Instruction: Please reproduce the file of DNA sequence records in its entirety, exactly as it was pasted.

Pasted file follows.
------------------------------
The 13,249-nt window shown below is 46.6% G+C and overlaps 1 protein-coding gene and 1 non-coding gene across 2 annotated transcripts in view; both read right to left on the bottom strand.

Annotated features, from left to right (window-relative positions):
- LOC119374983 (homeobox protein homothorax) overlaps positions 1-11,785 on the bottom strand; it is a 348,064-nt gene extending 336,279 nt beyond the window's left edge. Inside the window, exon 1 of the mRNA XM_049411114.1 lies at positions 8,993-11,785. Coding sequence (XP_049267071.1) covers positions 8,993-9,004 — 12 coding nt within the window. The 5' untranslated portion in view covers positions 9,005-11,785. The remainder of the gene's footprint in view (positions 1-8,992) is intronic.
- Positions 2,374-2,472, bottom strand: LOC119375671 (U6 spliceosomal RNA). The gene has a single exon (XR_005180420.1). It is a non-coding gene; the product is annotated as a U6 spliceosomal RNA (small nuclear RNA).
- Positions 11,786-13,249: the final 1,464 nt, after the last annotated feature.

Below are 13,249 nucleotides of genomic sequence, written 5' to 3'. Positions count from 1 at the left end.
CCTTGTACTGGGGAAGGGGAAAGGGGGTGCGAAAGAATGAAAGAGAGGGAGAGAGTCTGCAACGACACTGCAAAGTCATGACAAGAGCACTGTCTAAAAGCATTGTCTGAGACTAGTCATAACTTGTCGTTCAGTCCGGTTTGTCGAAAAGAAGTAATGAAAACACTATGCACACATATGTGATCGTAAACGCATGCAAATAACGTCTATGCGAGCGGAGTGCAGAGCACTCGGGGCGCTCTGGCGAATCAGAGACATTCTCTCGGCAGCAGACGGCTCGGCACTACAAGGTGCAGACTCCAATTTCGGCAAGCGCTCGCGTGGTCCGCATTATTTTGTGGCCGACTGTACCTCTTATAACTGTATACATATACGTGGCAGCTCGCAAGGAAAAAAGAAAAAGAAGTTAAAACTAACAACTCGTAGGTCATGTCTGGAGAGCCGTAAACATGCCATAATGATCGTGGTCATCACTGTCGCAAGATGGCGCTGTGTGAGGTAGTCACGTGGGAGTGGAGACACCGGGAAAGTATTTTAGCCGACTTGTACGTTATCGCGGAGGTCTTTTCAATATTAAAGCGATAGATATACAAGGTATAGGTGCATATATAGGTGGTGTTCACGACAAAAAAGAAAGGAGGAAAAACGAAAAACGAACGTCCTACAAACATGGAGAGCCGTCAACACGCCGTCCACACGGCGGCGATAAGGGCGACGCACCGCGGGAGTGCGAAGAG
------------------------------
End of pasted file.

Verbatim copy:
The 13,249-nt window shown below is 46.6% G+C and overlaps 1 protein-coding gene and 1 non-coding gene across 2 annotated transcripts in view; both read right to left on the bottom strand.

Annotated features, from left to right (window-relative positions):
- LOC119374983 (homeobox protein homothorax) overlaps positions 1-11,785 on the bottom strand; it is a 348,064-nt gene extending 336,279 nt beyond the window's left edge. Inside the window, exon 1 of the mRNA XM_049411114.1 lies at positions 8,993-11,785. Coding sequence (XP_049267071.1) covers positions 8,993-9,004 — 12 coding nt within the window. The 5' untranslated portion in view covers positions 9,005-11,785. The remainder of the gene's footprint in view (positions 1-8,992) is intronic.
- Positions 2,374-2,472, bottom strand: LOC119375671 (U6 spliceosomal RNA). The gene has a single exon (XR_005180420.1). It is a non-coding gene; the product is annotated as a U6 spliceosomal RNA (small nuclear RNA).
- Positions 11,786-13,249: the final 1,464 nt, after the last annotated feature.

Below are 13,249 nucleotides of genomic sequence, written 5' to 3'. Positions count from 1 at the left end.
CCTTGTACTGGGGAAGGGGAAAGGGGGTGCGAAAGAATGAAAGAGAGGGAGAGAGTCTGCAACGACACTGCAAAGTCATGACAAGAGCACTGTCTAAAAGCATTGTCTGAGACTAGTCATAACTTGTCGTTCAGTCCGGTTTGTCGAAAAGAAGTAATGAAAACACTATGCACACATATGTGATCGTAAACGCATGCAAATAACGTCTATGCGAGCGGAGTGCAGAGCACTCGGGGCGCTCTGGCGAATCAGAGACATTCTCTCGGCAGCAGACGGCTCGGCACTACAAGGTGCAGACTCCAATTTCGGCAAGCGCTCGCGTGGTCCGCATTATTTTGTGGCCGACTGTACCTCTTATAACTGTATACATATACGTGGCAGCTCGCAAGGAAAAAAGAAAAAGAAGTTAAAACTAACAACTCGTAGGTCATGTCTGGAGAGCCGTAAACATGCCATAATGATCGTGGTCATCACTGTCGCAAGATGGCGCTGTGTGAGGTAGTCACGTGGGAGTGGAGACACCGGGAAAGTATTTTAGCCGACTTGTACGTTATCGCGGAGGTCTTTTCAATATTAAAGCGATAGATATACAAGGTATAGGTGCATATATAGGTGGTGTTCACGACAAAAAAGAAAGGAGGAAAAACGAAAAACGAACGTCCTACAAACATGGAGAGCCGTCAACACGCCGTCCACACGGCGGCGATAAGGGCGACGCACCGCGGGAGTGCGAAGAG